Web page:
Dave Brubeck: Biography & Songs

Instructor: Benjamin Truitt

Benjamin has a Bachelors in philosophy and a Master's in humanities.

Dave Brubeck was an innovative American composer who left a lasting legacy in jazz. A deeply religious man who fought for civil rights, Brubeck applied his love of music to help connect people.

I think that talking about "popular" and "serious" music is a false distinction. It's really important to reach out to people, and a few familiar notes can sometimes help. -Dave Brubeck

Dave Brubeck Photo

Dave Brubeck (1920-2012) was a jazz musician whose work with Paul Desmond launched the West Coast Cool Jazz Movement. Known for his meditative piano accompaniment to the number-one all-time jazz hit "Take Five," Brubeck brought world, classical, and jazz music together in unique and incredible music. Brubeck, also a devout Catholic, worked to write great classical and choral compositions in his unique style.

Dave Brubeck Photo
Dave Brubeck Photo

Brubeck's Early Formation

Born in California to a father who was a cattle rancher and open atheist and a mother who was a deeply religious piano teacher, church organizer, and Christian Scientist, Brubeck was raised to recognize and appreciate different outlooks and perspectives from a young age. Brubeck learned to play piano from his mother and took part in accompanying local bands in his community. He went to school to major in veterinary studies but was encouraged to switch to music when his instructors saw that his mind was focused on music. Brubeck graduated in 1942 and married his sweetheart, Iola, to whom he was married for the rest of his life, after he was drafted into the army for World War II. But his playing ensured he was not put into a combat position. In 1944, the units he served in and entertained for came under pressure during the Nazi surge at the Battle of the Bulge, where he saw the horror of hatred and division up close, and Brubeck was one of many GIs who toured the death camps after liberation. This left a lasting impression on him as a person and a musician. These experiences made him an outspoken critic of segregation and a champion for civil rights.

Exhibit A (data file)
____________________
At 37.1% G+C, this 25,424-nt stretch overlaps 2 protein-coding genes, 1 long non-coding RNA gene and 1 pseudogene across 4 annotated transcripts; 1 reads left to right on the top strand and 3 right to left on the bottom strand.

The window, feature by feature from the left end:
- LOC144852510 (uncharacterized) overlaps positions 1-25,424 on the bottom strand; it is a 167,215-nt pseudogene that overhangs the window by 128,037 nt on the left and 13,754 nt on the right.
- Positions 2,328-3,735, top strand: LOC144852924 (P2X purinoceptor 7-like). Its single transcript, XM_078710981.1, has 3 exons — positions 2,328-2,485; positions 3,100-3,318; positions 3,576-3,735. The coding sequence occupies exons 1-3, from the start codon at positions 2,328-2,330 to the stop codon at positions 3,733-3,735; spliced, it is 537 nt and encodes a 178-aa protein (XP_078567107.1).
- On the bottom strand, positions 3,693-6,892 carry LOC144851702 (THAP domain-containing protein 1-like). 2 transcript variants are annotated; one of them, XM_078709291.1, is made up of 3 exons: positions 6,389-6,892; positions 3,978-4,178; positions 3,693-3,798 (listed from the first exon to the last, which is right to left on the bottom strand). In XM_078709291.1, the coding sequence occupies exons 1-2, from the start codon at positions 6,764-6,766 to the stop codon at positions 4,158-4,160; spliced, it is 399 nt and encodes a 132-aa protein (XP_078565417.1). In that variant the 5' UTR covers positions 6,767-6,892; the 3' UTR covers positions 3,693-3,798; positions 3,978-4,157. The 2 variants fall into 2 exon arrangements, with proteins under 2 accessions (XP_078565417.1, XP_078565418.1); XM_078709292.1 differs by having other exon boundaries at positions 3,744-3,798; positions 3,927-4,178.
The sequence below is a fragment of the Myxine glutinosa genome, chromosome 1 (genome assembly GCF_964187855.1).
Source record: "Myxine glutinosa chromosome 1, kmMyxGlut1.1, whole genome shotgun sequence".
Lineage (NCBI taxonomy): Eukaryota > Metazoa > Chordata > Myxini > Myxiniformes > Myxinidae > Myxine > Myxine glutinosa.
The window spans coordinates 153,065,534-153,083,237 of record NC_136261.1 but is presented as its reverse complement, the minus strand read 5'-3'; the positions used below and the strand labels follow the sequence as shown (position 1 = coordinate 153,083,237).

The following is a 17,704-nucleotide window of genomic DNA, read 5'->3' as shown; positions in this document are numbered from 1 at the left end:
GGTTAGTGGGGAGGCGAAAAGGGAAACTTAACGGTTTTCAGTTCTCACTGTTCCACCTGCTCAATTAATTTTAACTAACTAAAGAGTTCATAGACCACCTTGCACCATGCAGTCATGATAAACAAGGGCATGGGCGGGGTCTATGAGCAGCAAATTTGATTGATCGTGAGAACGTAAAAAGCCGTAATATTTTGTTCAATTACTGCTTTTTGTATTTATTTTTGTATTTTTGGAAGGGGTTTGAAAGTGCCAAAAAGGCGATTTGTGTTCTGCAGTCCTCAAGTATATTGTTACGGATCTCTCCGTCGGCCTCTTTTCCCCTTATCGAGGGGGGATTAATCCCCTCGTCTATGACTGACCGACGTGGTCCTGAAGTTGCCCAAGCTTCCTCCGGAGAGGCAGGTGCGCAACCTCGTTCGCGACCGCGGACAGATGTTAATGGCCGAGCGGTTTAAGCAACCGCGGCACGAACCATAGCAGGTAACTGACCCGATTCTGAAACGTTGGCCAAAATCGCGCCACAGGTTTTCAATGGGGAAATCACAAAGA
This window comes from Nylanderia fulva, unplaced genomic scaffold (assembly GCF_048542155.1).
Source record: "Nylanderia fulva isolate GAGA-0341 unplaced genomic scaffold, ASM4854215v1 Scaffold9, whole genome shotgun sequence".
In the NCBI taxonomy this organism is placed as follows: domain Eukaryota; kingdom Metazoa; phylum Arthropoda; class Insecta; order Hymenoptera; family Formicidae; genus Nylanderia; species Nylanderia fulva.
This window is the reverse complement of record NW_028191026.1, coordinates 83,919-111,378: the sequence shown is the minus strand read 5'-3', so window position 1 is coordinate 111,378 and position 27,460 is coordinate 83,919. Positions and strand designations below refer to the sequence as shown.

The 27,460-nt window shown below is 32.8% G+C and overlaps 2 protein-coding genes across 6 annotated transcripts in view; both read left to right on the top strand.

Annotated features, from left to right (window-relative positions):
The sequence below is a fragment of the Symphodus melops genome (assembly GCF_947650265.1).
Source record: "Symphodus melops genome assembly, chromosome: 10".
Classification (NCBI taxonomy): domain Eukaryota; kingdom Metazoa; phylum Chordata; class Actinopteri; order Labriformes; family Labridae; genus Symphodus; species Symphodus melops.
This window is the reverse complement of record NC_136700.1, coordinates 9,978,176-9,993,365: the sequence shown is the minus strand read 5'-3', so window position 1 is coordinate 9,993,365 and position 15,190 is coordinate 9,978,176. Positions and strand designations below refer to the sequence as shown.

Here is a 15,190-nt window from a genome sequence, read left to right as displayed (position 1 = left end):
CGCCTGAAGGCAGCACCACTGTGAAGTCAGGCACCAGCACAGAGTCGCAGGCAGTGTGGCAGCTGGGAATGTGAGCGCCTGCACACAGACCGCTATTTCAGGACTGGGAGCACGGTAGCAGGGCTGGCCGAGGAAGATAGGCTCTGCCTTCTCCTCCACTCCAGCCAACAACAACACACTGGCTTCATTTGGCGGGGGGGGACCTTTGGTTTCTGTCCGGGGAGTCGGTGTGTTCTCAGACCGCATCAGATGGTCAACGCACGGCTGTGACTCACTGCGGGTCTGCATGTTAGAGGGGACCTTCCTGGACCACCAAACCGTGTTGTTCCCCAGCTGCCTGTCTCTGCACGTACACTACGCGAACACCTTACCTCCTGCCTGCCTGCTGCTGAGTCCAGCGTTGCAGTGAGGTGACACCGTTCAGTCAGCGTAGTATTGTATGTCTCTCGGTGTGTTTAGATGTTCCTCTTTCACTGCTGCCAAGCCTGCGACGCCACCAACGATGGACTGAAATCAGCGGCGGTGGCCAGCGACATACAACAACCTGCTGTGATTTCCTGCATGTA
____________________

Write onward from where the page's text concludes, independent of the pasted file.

The Dave Brubeck Band

Photo of the Dave Brubeck Quartet. From left: Dave Brubeck, Paul Desmond, Joe Morello and Gene Wright.
Photo of the Dave Brubeck Quartet. From left: Dave Brubeck, Paul Desmond, Joe Morello and Gene Wright.

While serving in the army, Dave Brubeck met saxophonist Paul Desmond (1924-1977), and the two united after their service in the army to start the Dave Brubeck Quartet, which became very successful in the jazz world. Brubeck and Desmond both were impressed in their travels with the army and State Department with musical styles in other countries, and they decided to base their music on unusual time signatures (5/4, 9/8) rather than the traditional 4/4. Desmond's composition that used this style was called "Take 5" after its 5/4 time signature and was an instant hit. "Take Five" fused Desmond's smooth playing with Brubeck's rhythmic accompaniment.

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